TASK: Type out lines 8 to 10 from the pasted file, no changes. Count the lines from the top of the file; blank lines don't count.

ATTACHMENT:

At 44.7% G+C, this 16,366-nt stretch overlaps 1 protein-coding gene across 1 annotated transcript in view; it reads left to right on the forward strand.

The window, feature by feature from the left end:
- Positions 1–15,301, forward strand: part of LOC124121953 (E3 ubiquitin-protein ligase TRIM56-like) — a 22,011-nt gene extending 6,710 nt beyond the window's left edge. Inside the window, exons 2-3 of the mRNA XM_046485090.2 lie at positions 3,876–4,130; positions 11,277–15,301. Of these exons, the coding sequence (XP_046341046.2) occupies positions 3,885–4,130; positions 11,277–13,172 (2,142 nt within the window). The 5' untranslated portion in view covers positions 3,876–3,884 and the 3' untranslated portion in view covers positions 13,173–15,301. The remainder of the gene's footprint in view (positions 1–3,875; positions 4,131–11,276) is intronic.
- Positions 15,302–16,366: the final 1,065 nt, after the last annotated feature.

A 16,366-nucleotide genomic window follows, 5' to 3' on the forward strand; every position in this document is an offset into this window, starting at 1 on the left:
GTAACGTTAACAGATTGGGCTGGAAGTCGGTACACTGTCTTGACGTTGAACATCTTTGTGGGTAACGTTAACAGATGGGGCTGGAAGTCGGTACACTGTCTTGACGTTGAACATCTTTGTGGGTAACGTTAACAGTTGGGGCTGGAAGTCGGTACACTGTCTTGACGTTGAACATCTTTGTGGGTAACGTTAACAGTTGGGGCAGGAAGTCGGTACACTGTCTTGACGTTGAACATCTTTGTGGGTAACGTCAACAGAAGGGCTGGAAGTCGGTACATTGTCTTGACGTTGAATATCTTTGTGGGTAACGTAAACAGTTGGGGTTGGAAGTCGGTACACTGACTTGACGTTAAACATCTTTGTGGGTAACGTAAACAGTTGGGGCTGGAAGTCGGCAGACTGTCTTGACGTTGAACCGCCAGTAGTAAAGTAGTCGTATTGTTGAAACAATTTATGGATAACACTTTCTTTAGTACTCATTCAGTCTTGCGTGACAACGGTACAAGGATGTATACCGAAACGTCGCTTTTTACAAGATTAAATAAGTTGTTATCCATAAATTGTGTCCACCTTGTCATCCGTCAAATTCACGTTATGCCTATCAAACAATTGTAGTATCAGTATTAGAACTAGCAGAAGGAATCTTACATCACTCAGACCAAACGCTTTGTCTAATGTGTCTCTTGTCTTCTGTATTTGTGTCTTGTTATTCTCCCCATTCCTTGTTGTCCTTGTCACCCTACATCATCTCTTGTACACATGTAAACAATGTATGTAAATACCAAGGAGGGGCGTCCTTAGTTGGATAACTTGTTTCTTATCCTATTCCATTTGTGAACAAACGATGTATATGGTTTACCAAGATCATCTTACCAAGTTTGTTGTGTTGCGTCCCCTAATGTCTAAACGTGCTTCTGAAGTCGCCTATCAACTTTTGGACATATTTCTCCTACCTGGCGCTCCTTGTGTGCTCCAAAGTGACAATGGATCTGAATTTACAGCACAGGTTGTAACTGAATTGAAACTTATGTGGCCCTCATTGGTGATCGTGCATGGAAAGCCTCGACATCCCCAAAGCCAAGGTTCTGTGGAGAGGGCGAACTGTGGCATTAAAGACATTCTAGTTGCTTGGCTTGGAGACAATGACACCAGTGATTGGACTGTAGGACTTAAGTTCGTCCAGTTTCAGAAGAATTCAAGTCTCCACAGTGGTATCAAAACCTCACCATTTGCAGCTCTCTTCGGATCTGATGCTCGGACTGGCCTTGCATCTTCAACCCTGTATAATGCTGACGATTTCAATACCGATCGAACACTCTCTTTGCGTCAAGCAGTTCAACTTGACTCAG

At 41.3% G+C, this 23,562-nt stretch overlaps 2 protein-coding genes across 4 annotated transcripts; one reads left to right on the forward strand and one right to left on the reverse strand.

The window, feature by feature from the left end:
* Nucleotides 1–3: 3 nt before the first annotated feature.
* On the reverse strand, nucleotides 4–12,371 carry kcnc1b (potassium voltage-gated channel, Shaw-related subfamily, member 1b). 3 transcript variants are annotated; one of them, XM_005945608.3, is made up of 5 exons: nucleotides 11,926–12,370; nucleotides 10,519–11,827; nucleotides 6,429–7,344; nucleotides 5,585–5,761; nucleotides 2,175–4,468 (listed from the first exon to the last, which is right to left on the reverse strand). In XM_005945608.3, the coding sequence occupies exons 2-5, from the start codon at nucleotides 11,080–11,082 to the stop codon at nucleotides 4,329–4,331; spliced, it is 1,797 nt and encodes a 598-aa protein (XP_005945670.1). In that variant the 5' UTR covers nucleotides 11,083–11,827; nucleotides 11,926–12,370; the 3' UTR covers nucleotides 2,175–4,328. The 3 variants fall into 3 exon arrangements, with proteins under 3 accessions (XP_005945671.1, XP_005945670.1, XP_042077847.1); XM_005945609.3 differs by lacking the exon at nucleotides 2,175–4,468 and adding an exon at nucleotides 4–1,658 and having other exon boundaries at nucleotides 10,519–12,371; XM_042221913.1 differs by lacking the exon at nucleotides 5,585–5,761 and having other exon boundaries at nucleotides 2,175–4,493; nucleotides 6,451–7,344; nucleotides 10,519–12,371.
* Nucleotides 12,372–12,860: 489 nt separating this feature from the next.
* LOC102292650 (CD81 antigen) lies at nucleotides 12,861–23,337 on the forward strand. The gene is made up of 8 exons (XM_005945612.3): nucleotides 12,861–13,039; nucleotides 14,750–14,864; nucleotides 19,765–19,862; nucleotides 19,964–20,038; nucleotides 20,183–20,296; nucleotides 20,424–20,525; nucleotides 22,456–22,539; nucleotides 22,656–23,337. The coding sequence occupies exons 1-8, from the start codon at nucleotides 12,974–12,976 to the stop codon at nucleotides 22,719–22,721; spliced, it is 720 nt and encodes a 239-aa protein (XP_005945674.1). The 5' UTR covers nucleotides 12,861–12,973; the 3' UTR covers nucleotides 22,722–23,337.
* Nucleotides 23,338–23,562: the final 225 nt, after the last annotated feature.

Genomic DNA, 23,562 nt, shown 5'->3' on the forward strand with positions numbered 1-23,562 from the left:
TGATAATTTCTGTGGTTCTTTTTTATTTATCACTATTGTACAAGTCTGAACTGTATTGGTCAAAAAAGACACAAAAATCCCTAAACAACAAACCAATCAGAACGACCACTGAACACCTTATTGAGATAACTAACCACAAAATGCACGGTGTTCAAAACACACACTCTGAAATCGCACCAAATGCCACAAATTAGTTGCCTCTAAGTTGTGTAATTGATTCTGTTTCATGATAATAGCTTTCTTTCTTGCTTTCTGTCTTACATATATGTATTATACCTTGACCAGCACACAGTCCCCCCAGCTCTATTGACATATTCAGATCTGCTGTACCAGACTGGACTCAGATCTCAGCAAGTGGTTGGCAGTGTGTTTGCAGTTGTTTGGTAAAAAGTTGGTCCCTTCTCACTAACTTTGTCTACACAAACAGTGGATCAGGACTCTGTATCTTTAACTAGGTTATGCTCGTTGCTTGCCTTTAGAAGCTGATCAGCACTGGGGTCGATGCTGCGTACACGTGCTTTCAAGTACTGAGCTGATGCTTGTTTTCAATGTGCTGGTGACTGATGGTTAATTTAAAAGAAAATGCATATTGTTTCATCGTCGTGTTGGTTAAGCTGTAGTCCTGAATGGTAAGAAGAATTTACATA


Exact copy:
The window, feature by feature from the left end:
* Nucleotides 1–3: 3 nt before the first annotated feature.
* On the reverse strand, nucleotides 4–12,371 carry kcnc1b (potassium voltage-gated channel, Shaw-related subfamily, member 1b). 3 transcript variants are annotated; one of them, XM_005945608.3, is made up of 5 exons: nucleotides 11,926–12,370; nucleotides 10,519–11,827; nucleotides 6,429–7,344; nucleotides 5,585–5,761; nucleotides 2,175–4,468 (listed from the first exon to the last, which is right to left on the reverse strand). In XM_005945608.3, the coding sequence occupies exons 2-5, from the start codon at nucleotides 11,080–11,082 to the stop codon at nucleotides 4,329–4,331; spliced, it is 1,797 nt and encodes a 598-aa protein (XP_005945670.1). In that variant the 5' UTR covers nucleotides 11,083–11,827; nucleotides 11,926–12,370; the 3' UTR covers nucleotides 2,175–4,328. The 3 variants fall into 3 exon arrangements, with proteins under 3 accessions (XP_005945671.1, XP_005945670.1, XP_042077847.1); XM_005945609.3 differs by lacking the exon at nucleotides 2,175–4,468 and adding an exon at nucleotides 4–1,658 and having other exon boundaries at nucleotides 10,519–12,371; XM_042221913.1 differs by lacking the exon at nucleotides 5,585–5,761 and having other exon boundaries at nucleotides 2,175–4,493; nucleotides 6,451–7,344; nucleotides 10,519–12,371.